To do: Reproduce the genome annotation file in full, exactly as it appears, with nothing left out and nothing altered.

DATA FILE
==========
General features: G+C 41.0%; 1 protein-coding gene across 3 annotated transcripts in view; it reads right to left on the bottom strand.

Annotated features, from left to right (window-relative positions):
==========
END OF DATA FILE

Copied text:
General features: G+C 41.0%; 1 protein-coding gene across 3 annotated transcripts in view; it reads right to left on the bottom strand.

Annotated features, from left to right (window-relative positions):